The tone of this picture is one of emotional tension. Fighter jets leave a vapour trail in the sky whilst a cow lows at the sea. Beside the cow a cross lies horizontally as if wrenched from the churchyard ground.
The mid 1960s were difficult years for Popkov. His relationship with Klara had deteriorated and a number of his paintings had been withdrawn from exhibitions due to a hostile relationship with the leadership of the Artists' Union. The year after this painting was completed, Popkov attempted suicide.
Conceivably this painting acts as therapy. The small figure of an artist is visible in the right hand corner of this painting. Popkov seems to suggest that the power of art is sufficient to overcome military might, bestial emotion, and even the power of spirituality.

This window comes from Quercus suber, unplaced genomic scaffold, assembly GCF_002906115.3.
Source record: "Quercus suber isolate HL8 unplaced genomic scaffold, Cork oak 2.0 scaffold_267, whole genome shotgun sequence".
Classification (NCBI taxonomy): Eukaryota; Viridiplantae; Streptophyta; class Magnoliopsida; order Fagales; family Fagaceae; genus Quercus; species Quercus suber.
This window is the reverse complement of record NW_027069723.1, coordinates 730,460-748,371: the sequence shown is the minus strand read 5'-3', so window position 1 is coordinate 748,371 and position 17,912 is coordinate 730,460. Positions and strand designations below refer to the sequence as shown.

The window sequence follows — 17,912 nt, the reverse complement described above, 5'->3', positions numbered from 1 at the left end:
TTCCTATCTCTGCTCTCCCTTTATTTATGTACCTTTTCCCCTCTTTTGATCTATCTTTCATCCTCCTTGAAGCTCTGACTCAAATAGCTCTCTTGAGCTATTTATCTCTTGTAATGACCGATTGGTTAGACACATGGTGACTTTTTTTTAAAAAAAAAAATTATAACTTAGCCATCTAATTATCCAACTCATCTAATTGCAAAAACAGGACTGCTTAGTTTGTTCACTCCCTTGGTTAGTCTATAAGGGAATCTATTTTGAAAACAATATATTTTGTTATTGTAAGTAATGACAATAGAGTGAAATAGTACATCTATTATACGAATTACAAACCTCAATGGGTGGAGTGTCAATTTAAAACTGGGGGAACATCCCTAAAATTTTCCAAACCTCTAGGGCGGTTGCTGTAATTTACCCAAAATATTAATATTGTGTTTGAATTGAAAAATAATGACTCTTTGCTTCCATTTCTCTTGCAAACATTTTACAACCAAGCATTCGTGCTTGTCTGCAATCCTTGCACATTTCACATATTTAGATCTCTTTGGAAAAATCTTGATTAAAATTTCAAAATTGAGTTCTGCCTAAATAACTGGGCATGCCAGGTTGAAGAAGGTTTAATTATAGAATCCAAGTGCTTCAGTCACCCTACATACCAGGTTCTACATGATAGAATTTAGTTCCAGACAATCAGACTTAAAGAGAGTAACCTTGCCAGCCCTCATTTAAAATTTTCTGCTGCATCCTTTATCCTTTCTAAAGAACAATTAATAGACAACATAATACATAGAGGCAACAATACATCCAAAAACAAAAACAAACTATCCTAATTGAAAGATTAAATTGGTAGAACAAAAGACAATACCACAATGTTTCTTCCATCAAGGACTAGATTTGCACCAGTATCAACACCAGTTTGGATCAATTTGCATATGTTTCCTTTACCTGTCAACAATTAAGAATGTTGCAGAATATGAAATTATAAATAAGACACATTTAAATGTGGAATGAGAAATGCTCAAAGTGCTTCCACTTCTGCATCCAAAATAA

Oil on canvas
120 x 170 cm
Popkov was one of the leading artists of the Severe Style. In 1948–1952 he studied at MVHPU and continued his studies at the Surikov Moscow State Institute of Fine Art. In 1975 he was posthumously awarded The State Prize of the USSR. Popkov started his artistic career during the "Thaw". In 1950–1960 the artist travelled extensively, visiting Irkutsk, Bratsk and other Siberian cities which were the sites of intensive construction work. This led to the painting of one of his masterpieces The Bratsk Hydropower Station (1961 Tretyakov Gallery). In the mid-1960s Popkov totally changed his style. His marriage to Klara was under strain and he had attempted suicide. Popkov's personality is very much in evidence in his paintings and he freely expressed his opinion of human beings and the world at large.
His work pinpointed the theme of a lost generation whose lives had been traumatised by the Great Patriotic War (The Mezen Widows Cycle, 1966–1968). The self-portrait occupies a special place in the artist's work (Father's Overcoat 1970–1972). Popkov died in an accident in 1974.